On a second-and-six play with 3:06 remaining in Sunday's game against the New York Giants, running back Adrian Peterson stood in the backfield. With the Redskins leading 13-6 and looking to run down the clock, there was a strong chance Peterson was going to get the ball.
With each ensuing handoff, he had a chance to help secure a Washington win, and earn some redemption.
Just a few drives earlier, Peterson fumbled in the red zone, a lost opportunity for the Redskins to create a sizeable advantage entering the final quarter. Luckily for Washington and Peterson, the turnover didn't lead to any points. It also wasn't going to be the last time the 33-year-old running back touched the football.
While a costly cough-up might lead to time on the bench for some, that wouldn't be the scenario for Peterson. Head coach Jay Gruden knew what type of player he had, and was determined to continue to feed him the ball.
"Well, it doesn't change the fact that I'm gonna want to give him the ball. I don't get concerned about fumbles," Gruden said postgame about his mindset after Peterson's fumble. "I don't really get concerned about, you know, we just got to coach him up. He's a great player, he's had a few fumbles in his career before but obviously he's shown why he continues to get the ball. Because he makes big plays at the end."
On Sunday, that big play came on that second-and-six with 3:06 remaining in the fourth quarter. Peterson took a handoff from quarterback Alex Smith 64 yards down the right sideline to give the Redskins a 20-6 lead. The score sealed a victory, and allowed Peterson to repent for his mistake earlier in the game.
"It felt good, just to come back and refocus," Peterson said. "That's what we talk about all week and before the game, overcoming that adversity so for me it was just about locking in, letting that play go and not letting it affect the next play."
The run also allowed Peterson to once again display just how dominant he can still be. In a season filled with dominant runs, a home run-type play was the only thing missing from his reel. On that second down carry, he showed he still has that in his arsenal as well, even if he admitted he tightened up around the two-yard line.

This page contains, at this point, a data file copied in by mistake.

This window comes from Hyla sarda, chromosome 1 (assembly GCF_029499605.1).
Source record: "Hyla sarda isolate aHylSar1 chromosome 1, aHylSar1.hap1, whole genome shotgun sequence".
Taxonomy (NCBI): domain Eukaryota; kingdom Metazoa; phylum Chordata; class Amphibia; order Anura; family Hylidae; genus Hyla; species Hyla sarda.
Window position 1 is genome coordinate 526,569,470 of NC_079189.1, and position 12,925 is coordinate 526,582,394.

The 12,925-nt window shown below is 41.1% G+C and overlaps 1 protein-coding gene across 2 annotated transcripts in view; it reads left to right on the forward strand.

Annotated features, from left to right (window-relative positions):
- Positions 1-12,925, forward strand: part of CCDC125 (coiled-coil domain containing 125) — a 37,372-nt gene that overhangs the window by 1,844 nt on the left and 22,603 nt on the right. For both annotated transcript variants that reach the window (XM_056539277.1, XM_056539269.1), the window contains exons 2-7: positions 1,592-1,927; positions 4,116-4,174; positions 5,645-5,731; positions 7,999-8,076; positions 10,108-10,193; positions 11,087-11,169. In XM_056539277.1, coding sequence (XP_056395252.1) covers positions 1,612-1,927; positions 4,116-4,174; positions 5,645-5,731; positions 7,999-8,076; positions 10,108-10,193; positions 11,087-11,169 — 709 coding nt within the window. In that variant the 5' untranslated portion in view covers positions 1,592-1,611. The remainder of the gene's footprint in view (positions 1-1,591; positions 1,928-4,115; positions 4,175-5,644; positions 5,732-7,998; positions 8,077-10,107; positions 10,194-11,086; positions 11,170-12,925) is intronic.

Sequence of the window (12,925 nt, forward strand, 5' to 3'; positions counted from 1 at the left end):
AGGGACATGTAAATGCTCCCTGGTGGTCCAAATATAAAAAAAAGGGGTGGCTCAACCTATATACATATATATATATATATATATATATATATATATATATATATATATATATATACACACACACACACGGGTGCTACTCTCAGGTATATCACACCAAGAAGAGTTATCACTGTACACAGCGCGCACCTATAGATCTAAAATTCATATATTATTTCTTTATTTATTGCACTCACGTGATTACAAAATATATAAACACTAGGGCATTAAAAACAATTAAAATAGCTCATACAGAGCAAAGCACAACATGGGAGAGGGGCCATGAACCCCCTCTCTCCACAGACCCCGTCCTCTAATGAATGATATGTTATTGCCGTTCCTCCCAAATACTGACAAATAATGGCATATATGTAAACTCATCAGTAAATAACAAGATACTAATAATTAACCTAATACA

"I knew it was still in the tank," Peterson said. "It was all about just taking advantage of the opportunity when it presented itself."
The 64-yard burst put the finishing touches on a 149-yard day on the ground for Peterson, his highest total of the season. It was just one of his achievements on the day. In the first quarter, he scored his first touchdown of the game in a way not many would have suspected.
In the red zone, he caught a pass from Smith, spun off a defender and strolled into the end zone for seven-yard score. The receiving touchdown was just the sixth of his career and his first since 2013.
Peterson also reached a historical milestone on Sunday, passing Tony Dorsett for ninth all-time on the NFL rushing yards list. As a Texas native who watched Dorsett, the moment was a meaningful one.
"It means a lot, he's a guy that inspired me, that I looked up to playing for the Cowboys, and just accomplishing things that he accomplished throughout his career," Peterson said. "So that's what I always kind of set myself to be able to accomplish one day, and now that it's here I appreciate it, and I'll just continue to pass guys."
The Redskins hope that will be the case, as Peterson's production has become a vital part of the team's offensive success. In the five games he has run for 96 yards or more, Washington is 5-0.
In just a few months, Peterson has gone from someone out of a job to one of the highest-producing running backs in the league. A diamond in the rough for the Redskins, his game on Sunday showed why he's viewed as one of the best, and why he deserves carries even after a fumble.
"He's up there on all the leaderboards for a reason," offensive lineman Brandon Scherff, who laid a key block on the big run, said. "We're just happy he's behind us."